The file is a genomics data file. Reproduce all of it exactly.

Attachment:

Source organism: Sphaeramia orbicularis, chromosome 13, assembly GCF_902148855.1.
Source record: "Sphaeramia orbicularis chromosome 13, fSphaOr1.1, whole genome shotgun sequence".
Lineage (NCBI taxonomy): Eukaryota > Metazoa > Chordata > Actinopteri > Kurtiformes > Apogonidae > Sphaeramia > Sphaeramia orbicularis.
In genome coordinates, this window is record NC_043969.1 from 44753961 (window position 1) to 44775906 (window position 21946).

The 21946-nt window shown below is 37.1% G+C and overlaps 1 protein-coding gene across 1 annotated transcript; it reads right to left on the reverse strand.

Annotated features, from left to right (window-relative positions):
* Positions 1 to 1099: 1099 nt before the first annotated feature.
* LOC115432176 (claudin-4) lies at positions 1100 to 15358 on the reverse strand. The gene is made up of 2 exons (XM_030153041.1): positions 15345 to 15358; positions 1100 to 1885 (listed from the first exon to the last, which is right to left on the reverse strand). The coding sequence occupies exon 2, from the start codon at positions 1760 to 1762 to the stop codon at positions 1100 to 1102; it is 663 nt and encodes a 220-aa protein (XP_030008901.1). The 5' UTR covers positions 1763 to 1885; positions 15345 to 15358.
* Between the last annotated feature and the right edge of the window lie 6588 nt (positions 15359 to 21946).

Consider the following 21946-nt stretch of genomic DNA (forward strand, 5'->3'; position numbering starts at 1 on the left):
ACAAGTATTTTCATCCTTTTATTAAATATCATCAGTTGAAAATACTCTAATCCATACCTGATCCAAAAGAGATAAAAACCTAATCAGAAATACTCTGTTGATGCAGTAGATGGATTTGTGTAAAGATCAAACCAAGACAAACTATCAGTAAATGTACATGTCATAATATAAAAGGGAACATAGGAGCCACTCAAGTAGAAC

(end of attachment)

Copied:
Source organism: Sphaeramia orbicularis, chromosome 13, assembly GCF_902148855.1.
Source record: "Sphaeramia orbicularis chromosome 13, fSphaOr1.1, whole genome shotgun sequence".
Lineage (NCBI taxonomy): Eukaryota > Metazoa > Chordata > Actinopteri > Kurtiformes > Apogonidae > Sphaeramia > Sphaeramia orbicularis.
In genome coordinates, this window is record NC_043969.1 from 44753961 (window position 1) to 44775906 (window position 21946).

The 21946-nt window shown below is 37.1% G+C and overlaps 1 protein-coding gene across 1 annotated transcript; it reads right to left on the reverse strand.

Annotated features, from left to right (window-relative positions):
* Positions 1 to 1099: 1099 nt before the first annotated feature.
* LOC115432176 (claudin-4) lies at positions 1100 to 15358 on the reverse strand. The gene is made up of 2 exons (XM_030153041.1): positions 15345 to 15358; positions 1100 to 1885 (listed from the first exon to the last, which is right to left on the reverse strand). The coding sequence occupies exon 2, from the start codon at positions 1760 to 1762 to the stop codon at positions 1100 to 1102; it is 663 nt and encodes a 220-aa protein (XP_030008901.1). The 5' UTR covers positions 1763 to 1885; positions 15345 to 15358.
* Between the last annotated feature and the right edge of the window lie 6588 nt (positions 15359 to 21946).

Consider the following 21946-nt stretch of genomic DNA (forward strand, 5'->3'; position numbering starts at 1 on the left):
ACAAGTATTTTCATCCTTTTATTAAATATCATCAGTTGAAAATACTCTAATCCATACCTGATCCAAAAGAGATAAAAACCTAATCAGAAATACTCTGTTGATGCAGTAGATGGATTTGTGTAAAGATCAAACCAAGACAAACTATCAGTAAATGTACATGTCATAATATAAAAGGGAACATAGGAGCCACTCAAGTAGAAC